But back to those rich themes of heroes in chariots, those arm to arm combats, Achilles Heel, and Paris running away with Helen, and hence setting off this 10-year siege of Troy. Her husband, King Menelaus of Sparta, wanted her back, a ‘Greek’ (though they didn’t call themselves that at the time and there was no country, just various city-states, run by Kings). So all the ‘Greeks’ trudged across the water to the far East Coast of today’s Turkey and laid siege to Troy.
Or so the story goes.
In fact, some scholars believe the events of the Trojan War are the telescoping (their word not mine) of perhaps a few different wars, and Homer, or a Homer, wrote it all down [see notes at the end for more on this].
The Horse? Well, that is a tougher one to puzzle out.
The horse left at the walls of Troy could simply be some sort of battering ram type contraption the ‘Greeks’ had brought with them in pieces, reconstructed on the beach, and Bobs your Uncle with a great big battering ram left rotting at the gates of mighty Troy after it’s destruction, may be seen off in the distance as the survivors were led away in chains from Troy towards a life of slavery.
Cause, there were no Trojan’s partying at the belief the ‘Greeks’ had trudged back home, after a brutal 10 long years, and left them this beautiful wooden horse as an offering of peace, I mean seriously. You don’t control one of the largest cities in the known world and fall for the first wooden horse that shows up outside your gates.
Or, maybe you do.
There is a deeper motif at play I think, and the symbolic elements of the story would probably have been more obvious to his audience of 750 B.C. This story would have been known to them, the telling of this great tale would have been an event, a morality tale, a worldview, and with his writing of the words down he cast the web of this tale through time, like a wizard, and in effect immortalizing it.
Even if missing some of the finer points, but I digress.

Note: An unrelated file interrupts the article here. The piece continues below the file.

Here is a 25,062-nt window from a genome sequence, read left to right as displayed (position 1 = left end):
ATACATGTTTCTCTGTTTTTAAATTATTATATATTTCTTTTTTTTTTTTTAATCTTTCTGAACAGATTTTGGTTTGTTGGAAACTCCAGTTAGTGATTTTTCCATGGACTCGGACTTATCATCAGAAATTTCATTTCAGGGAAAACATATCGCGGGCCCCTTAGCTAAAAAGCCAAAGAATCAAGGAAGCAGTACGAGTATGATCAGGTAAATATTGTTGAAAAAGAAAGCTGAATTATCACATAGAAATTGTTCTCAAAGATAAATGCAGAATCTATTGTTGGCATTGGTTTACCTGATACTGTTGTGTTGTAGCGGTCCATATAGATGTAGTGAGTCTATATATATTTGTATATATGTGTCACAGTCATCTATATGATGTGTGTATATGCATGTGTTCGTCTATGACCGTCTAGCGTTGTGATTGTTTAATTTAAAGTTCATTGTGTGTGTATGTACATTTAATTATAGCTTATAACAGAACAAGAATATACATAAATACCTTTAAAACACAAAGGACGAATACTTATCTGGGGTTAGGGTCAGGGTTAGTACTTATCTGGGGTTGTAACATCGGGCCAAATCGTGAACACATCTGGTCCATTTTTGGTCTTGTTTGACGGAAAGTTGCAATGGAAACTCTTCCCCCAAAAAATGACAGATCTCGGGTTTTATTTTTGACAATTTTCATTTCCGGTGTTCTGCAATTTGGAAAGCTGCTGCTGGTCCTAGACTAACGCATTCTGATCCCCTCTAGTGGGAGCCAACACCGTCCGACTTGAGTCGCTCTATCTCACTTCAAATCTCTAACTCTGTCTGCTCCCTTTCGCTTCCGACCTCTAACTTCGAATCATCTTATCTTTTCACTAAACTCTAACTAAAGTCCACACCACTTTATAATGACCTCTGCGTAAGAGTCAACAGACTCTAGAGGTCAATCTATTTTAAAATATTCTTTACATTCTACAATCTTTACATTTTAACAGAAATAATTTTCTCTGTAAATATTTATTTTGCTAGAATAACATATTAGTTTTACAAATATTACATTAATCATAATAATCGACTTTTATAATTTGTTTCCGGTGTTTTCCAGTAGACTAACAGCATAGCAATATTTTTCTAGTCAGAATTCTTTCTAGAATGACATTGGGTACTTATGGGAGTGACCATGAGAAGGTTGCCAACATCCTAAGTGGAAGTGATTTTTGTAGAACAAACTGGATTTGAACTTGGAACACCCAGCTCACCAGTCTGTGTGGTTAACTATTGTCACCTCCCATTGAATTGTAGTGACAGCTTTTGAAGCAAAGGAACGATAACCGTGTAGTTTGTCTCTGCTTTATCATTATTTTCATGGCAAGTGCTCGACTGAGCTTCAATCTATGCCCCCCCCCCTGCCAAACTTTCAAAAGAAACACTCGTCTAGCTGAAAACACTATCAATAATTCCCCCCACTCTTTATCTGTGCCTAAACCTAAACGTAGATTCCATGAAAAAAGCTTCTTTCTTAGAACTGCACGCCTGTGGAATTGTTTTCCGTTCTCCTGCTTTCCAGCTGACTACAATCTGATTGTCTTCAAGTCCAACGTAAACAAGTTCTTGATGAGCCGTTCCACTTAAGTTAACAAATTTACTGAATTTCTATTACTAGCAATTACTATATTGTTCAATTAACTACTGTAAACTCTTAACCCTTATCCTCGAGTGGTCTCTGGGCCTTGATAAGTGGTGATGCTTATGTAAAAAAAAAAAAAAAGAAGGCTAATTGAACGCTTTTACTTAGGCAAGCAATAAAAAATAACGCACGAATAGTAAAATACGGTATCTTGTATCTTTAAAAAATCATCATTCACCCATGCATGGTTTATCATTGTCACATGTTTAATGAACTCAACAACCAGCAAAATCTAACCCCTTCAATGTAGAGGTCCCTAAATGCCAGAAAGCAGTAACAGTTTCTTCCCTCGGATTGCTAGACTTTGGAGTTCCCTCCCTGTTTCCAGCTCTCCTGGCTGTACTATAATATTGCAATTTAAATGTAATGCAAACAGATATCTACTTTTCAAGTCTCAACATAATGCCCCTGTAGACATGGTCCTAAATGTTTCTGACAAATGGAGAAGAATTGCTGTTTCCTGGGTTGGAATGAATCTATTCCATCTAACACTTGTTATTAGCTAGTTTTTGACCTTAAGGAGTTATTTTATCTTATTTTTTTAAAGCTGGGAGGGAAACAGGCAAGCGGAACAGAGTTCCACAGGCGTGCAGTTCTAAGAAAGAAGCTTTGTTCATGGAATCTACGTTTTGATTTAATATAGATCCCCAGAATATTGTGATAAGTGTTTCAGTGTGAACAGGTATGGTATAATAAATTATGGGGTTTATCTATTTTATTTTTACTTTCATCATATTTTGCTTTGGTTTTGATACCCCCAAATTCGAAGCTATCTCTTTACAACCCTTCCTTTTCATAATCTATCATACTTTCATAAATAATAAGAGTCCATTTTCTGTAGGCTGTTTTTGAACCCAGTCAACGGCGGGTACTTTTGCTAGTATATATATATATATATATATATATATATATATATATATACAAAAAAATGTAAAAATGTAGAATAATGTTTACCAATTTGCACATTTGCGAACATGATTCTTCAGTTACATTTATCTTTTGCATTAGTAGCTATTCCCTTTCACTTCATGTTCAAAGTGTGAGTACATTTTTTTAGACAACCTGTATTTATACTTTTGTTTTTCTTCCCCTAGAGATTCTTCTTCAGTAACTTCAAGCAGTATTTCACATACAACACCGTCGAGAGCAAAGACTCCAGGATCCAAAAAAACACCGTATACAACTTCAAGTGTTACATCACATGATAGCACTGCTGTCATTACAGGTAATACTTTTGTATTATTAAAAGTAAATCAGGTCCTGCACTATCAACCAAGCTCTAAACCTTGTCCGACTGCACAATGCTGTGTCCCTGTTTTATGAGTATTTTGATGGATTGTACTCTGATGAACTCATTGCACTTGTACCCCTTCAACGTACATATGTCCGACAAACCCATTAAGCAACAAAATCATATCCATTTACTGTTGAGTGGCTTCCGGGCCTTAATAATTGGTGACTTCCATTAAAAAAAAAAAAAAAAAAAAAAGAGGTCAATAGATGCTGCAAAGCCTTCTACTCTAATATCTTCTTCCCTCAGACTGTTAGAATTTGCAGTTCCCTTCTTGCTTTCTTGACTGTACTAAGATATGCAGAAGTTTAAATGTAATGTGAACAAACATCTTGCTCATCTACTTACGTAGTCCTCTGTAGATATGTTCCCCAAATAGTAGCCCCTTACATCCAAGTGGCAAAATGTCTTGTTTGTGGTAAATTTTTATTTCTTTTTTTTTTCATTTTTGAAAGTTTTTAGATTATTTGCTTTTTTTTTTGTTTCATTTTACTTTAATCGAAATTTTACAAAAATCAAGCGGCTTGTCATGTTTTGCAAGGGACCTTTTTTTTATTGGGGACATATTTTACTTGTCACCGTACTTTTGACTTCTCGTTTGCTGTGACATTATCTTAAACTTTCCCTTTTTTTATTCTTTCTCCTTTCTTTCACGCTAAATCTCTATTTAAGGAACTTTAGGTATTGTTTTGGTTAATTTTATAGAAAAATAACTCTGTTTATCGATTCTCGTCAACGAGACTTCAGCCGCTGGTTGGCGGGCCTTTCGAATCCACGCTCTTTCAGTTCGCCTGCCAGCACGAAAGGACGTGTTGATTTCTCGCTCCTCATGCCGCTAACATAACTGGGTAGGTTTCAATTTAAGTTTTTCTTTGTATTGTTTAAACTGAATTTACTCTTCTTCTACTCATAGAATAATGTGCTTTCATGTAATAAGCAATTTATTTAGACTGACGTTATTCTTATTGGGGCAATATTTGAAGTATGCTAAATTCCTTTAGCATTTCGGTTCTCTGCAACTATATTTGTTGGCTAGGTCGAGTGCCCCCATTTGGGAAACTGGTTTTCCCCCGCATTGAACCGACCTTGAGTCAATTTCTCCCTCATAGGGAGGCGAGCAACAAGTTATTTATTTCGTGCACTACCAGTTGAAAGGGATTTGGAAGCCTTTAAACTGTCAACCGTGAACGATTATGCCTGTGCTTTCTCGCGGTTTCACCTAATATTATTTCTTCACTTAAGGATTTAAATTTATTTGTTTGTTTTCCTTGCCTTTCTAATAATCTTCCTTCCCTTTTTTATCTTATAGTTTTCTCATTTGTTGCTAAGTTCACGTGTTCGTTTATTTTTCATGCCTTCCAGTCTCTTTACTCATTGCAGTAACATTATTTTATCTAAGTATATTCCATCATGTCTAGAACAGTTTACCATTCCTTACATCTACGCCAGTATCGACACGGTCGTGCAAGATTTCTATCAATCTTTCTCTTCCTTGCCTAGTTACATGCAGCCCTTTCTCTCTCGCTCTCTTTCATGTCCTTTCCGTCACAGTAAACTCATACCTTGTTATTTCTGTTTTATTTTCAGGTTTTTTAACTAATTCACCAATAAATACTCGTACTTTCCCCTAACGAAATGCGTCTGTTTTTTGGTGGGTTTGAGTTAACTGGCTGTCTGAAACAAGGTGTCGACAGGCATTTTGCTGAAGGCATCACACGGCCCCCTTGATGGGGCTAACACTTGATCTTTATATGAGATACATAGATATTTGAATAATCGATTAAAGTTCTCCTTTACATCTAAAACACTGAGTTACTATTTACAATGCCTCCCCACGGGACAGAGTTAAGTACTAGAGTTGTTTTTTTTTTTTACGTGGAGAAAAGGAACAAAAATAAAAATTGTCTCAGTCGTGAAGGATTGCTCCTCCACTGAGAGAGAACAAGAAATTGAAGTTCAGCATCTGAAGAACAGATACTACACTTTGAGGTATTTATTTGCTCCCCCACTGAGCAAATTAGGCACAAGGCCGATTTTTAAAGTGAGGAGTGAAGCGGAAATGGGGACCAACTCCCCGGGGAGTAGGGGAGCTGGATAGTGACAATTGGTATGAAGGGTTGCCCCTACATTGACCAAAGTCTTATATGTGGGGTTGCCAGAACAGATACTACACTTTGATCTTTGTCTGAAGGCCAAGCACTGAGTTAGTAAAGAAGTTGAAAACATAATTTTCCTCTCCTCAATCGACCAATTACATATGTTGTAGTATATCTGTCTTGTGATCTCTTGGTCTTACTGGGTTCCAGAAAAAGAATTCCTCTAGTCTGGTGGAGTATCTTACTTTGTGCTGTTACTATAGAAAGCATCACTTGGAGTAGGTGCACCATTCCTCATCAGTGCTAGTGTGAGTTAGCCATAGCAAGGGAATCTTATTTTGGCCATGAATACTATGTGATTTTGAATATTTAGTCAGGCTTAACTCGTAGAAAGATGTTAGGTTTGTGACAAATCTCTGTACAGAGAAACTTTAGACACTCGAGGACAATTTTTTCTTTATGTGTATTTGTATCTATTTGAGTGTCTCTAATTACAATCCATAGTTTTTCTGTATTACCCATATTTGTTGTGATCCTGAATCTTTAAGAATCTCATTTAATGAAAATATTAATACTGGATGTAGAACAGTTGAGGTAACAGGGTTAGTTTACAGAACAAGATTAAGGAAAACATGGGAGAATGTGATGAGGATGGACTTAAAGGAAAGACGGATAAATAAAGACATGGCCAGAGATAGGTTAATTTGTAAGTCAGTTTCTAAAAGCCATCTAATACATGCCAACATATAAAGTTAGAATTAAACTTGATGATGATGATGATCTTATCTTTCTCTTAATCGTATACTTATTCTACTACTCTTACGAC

Certainly, part of it was that the Trojan Horse was representative of the great power of the horse itself, for which the Trojans were known. Horses riding across the plains of Troy is a beautiful thing to behold, if merely on a small laptop screen, and one can imagine the vast swaths of mounted warriors flying across flat grasslands along the eastern coast of what is now called Turkey, but in that time would have been under the rule of The Hittites.
Some scholars believe the horse motif used is a reference to the powerful horse of the waves, of Poseidon in his dominion over the Oceans, as humanity at this time had grown to dominate the animals, as well as the land underneath their feet.
The ‘Greeks’ dominated the waves, while the Trojans ruled the land and therefore as well trade routes through to the east, and this, my friend, could very well have been at the core of the conflict – the ‘Greeks’ wanted what the Trojans had. Familiar theme.
And not just the riches, not just the great gobs of gold, evidently plentiful going back centuries in time, oh no, the ‘Greeks’ were more envious of the spot itself, all about location, location, location.
They desired something, perhaps something they had once had [The Golden Fleece]. Those riches that lay beyond Troy, and with them gone, the’Greeks’ could go get for themselves the booty, and wipe out the pesky middleman. Go to the source. No one likes the taxman, after all, even the ancients I guess.
Taking a look deeper, maybe the horse fools us all, not merely just the Trojans.
The audience Homer was addressing understood these finer details, these motifs, and I wonder if our reading is far more fantastical? Thus has masked their reflective nature.
There is a certain truth that doth lie within this Trojan Horse for us, even still.
Maybe we should look at it as more of a representative of that which we most desire, an offering of peace, and offered in such a way, and we fall for it, every time. And the message is, perhaps, like the medium, our shared humanity, shared faults, shared blindness to the effects of greed.
The chaos, the trials and trivial details, the show, the throes of digital warfare, draining us, all of us, and we begin to not see what lays hidden within the belly of that horse, as we are blinded by the light of those who merely want to be seen, and heard. As the journalists, like Cassandra, as she bruised poor Apollo’s fragile ego and thus cursed by him to have her words turned to gibberish in the ears of her doomed people.
Yes, these are familiar tales.
Troy did rise from the ashes, as within the stratigraphy of the Iron Age and beyond, remnants of more settlements were found (in recent digs). Yet, never at the grandeur of the Troy of which Homer told his tales. And it was destroyed many times, twice by greed (that we know of).